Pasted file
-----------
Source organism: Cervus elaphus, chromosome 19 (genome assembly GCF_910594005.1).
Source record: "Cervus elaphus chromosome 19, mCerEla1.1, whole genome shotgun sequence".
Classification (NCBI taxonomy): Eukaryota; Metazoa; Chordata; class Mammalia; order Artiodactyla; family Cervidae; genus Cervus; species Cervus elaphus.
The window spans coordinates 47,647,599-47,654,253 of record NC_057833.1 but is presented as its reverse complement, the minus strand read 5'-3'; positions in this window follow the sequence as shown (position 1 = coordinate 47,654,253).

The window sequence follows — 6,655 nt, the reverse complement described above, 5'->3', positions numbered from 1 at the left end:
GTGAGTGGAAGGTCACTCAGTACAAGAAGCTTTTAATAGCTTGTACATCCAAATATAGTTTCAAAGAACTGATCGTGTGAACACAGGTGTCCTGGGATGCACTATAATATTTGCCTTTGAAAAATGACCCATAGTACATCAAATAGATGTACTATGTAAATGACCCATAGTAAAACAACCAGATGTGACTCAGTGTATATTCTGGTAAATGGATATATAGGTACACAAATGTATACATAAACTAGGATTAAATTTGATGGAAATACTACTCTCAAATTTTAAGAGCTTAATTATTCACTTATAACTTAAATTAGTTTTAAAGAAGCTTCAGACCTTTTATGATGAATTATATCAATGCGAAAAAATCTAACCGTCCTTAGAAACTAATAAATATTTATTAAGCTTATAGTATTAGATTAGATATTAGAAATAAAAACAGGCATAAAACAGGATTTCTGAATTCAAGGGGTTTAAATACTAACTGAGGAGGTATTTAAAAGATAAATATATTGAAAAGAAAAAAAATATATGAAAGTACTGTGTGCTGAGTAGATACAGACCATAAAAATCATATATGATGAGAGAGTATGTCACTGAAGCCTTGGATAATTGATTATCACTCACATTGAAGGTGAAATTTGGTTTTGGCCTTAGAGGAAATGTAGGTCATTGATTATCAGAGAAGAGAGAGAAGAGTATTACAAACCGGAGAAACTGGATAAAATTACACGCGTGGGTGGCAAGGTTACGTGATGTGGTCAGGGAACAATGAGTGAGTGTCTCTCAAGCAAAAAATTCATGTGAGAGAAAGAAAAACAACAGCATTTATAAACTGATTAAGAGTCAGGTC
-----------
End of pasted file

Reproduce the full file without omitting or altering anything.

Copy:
Source organism: Cervus elaphus, chromosome 19 (genome assembly GCF_910594005.1).
Source record: "Cervus elaphus chromosome 19, mCerEla1.1, whole genome shotgun sequence".
Classification (NCBI taxonomy): Eukaryota; Metazoa; Chordata; class Mammalia; order Artiodactyla; family Cervidae; genus Cervus; species Cervus elaphus.
The window spans coordinates 47,647,599-47,654,253 of record NC_057833.1 but is presented as its reverse complement, the minus strand read 5'-3'; positions in this window follow the sequence as shown (position 1 = coordinate 47,654,253).

The window sequence follows — 6,655 nt, the reverse complement described above, 5'->3', positions numbered from 1 at the left end:
GTGAGTGGAAGGTCACTCAGTACAAGAAGCTTTTAATAGCTTGTACATCCAAATATAGTTTCAAAGAACTGATCGTGTGAACACAGGTGTCCTGGGATGCACTATAATATTTGCCTTTGAAAAATGACCCATAGTACATCAAATAGATGTACTATGTAAATGACCCATAGTAAAACAACCAGATGTGACTCAGTGTATATTCTGGTAAATGGATATATAGGTACACAAATGTATACATAAACTAGGATTAAATTTGATGGAAATACTACTCTCAAATTTTAAGAGCTTAATTATTCACTTATAACTTAAATTAGTTTTAAAGAAGCTTCAGACCTTTTATGATGAATTATATCAATGCGAAAAAATCTAACCGTCCTTAGAAACTAATAAATATTTATTAAGCTTATAGTATTAGATTAGATATTAGAAATAAAAACAGGCATAAAACAGGATTTCTGAATTCAAGGGGTTTAAATACTAACTGAGGAGGTATTTAAAAGATAAATATATTGAAAAGAAAAAAAATATATGAAAGTACTGTGTGCTGAGTAGATACAGACCATAAAAATCATATATGATGAGAGAGTATGTCACTGAAGCCTTGGATAATTGATTATCACTCACATTGAAGGTGAAATTTGGTTTTGGCCTTAGAGGAAATGTAGGTCATTGATTATCAGAGAAGAGAGAGAAGAGTATTACAAACCGGAGAAACTGGATAAAATTACACGCGTGGGTGGCAAGGTTACGTGATGTGGTCAGGGAACAATGAGTGAGTGTCTCTCAAGCAAAAAATTCATGTGAGAGAAAGAAAAACAACAGCATTTATAAACTGATTAAGAGTCAGGTC